Photo Essay

Weekend Review: Handwritten signboards reveal Hong Kong's culture and history

Two of our reporters joined traditional signboard calligrapher Lee Kin-ming on a tour to rediscover the hidden gems of Hong Kong on signboards along streets in San Po Kong.

This is a rare handwritten n advertisement board in Hong Kong. According to signboard calligrapher Lee Kin-ming, there has been a hidden rule in signboard design that only two kinds of word fonts can be used on one signboard. However, the calligrapher of this signboard demonstrates excellent techniques because it does not look complicated even with an array of word fonts used.
This protruding signboard made in 1965 uses cement. The logo (on the left) next to the characters consists of rectangular and triangular blocks. They form the shape of the English name of the building - "Lead On."
Signboard makers like to cover wooden Chinese word characters with plastic because it makes the characters light enough to hang on the board and it is simple to make.
The Chinese character, "Wing" (as pronounced in Cantonese), is engraved on a piece of flagstone, which is usually used in constructions or in making headstones.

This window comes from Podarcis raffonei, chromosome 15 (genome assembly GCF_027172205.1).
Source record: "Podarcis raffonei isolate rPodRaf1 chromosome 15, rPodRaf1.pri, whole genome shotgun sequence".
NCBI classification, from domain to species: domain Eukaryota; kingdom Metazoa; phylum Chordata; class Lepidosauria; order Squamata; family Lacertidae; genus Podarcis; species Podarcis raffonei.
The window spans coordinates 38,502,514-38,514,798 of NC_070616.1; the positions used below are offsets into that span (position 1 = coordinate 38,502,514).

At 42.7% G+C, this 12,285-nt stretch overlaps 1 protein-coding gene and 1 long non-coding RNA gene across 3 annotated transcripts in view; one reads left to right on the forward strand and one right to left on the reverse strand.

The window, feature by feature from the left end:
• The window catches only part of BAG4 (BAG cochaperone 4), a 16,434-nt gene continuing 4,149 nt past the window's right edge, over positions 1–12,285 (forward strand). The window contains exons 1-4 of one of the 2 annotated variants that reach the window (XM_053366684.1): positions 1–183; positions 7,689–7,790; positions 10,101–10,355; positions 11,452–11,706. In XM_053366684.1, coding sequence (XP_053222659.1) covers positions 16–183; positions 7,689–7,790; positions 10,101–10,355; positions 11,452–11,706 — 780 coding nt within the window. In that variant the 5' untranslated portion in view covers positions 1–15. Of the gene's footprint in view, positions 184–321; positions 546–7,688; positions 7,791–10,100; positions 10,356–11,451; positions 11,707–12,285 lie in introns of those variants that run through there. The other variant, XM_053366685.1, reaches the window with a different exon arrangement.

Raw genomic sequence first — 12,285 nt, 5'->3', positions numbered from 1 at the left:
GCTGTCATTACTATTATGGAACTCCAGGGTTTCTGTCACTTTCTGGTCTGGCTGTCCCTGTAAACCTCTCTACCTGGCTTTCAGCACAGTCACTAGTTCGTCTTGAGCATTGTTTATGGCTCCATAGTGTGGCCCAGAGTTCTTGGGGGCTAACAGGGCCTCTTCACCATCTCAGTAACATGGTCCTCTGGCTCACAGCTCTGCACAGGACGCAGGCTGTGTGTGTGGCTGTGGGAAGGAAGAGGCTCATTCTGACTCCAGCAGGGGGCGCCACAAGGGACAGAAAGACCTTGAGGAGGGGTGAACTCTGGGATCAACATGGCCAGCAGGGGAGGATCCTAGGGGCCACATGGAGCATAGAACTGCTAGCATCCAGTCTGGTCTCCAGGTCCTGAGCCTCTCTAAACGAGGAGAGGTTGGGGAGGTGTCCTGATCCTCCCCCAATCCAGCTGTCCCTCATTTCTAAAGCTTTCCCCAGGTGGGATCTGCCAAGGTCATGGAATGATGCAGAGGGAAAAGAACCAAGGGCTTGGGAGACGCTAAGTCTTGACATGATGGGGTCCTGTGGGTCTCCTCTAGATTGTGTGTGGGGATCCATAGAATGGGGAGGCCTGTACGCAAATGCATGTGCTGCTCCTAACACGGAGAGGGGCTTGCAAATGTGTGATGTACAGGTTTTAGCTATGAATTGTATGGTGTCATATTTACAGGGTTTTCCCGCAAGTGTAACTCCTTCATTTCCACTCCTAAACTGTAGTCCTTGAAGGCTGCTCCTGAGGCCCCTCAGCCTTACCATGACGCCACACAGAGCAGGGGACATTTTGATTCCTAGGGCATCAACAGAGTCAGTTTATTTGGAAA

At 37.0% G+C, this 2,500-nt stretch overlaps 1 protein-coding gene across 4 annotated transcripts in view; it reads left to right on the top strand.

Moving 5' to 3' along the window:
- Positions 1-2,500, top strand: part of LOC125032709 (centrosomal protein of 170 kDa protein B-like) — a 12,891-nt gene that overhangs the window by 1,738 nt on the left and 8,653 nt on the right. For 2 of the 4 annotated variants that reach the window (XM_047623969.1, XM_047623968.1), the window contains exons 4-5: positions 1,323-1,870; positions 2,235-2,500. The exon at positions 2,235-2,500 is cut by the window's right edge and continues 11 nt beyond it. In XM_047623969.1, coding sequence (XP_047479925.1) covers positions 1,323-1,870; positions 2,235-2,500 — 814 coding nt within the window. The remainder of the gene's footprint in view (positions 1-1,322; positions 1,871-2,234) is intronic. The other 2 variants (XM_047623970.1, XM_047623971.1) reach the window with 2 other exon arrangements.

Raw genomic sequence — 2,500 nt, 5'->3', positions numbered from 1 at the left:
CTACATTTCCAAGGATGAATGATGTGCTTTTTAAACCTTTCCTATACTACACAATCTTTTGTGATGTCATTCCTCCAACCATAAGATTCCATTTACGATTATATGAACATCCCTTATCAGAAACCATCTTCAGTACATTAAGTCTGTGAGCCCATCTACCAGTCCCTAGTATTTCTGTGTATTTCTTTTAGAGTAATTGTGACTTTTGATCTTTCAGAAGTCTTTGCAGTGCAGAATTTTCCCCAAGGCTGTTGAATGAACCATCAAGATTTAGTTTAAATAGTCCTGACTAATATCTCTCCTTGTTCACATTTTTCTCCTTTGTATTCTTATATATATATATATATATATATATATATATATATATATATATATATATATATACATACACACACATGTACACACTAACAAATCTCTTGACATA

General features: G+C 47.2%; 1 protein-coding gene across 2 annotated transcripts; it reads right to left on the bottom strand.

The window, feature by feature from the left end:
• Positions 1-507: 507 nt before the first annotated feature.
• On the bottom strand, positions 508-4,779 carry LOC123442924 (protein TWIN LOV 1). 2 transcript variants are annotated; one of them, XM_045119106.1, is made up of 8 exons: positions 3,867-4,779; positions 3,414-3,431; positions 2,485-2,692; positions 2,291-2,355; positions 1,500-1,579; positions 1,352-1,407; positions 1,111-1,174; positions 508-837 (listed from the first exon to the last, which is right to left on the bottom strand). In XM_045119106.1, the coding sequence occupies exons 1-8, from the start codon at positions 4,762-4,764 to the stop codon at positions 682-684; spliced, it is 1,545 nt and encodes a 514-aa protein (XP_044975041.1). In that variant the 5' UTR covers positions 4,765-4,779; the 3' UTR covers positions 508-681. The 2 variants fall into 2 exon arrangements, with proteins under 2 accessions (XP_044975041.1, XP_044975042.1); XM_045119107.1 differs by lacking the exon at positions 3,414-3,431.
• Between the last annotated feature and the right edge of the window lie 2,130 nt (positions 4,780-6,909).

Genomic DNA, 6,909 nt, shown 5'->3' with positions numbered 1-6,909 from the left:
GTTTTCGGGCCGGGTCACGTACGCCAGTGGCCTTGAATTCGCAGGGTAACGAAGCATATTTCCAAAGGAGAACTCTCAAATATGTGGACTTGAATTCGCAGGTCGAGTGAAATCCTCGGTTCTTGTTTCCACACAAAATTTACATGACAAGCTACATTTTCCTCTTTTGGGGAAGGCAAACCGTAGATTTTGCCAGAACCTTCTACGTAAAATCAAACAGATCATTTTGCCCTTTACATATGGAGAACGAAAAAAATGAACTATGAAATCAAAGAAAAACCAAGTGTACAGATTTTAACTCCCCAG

This is the signboard of a key-cutting store. The shape of the signboard symbolises the nature of the specific service or product the store sells.
Some shops have their principles written on their signboards to share their ideas with the public.
"You can tell the minibus driver to stop at "red A" and he will know what you mean," says Lee Kin-ming, the signboard calligrapher. For some significant and easily recognisable signboards, they become landmarks in neighbourhoods.
The white paint at the back is coming off bits by bits due to extensive weathering over the years, however, the Chinese characters of the name of the Trade Union Association remain because they are painted in more long-lasting red paint.
All Chinese characters on the signboards of Tin Hing Pawn Shop on Kam Wing Street feature the Beiwei font. Some of them are decorated with neon lights around in order to be more eye-catching.
Signboard calligrapher Lee Kin-ming says the colour for the words on the signboard of an elderly home must not be in red because people of older generations usually deem the colour red, which implies blood, an unlucky sign.
According to signboard calligrapher Lee Kin-ming , the Basic Law was a trendy social topic in Hong Kong back in the 1980s. He recalls conversations with the shop owner of the Haemorrhoid centre, he says they use the Chinese name of the Basic Law as a gimmick to advertise themselves on their signboard.

《The Young Reporter》

The Young Reporter (TYR) is an English news publication produced by international journalism students at Hong Kong Baptist University. It started as a printed magazine in 1969. Today, TYR is produced across different platforms.

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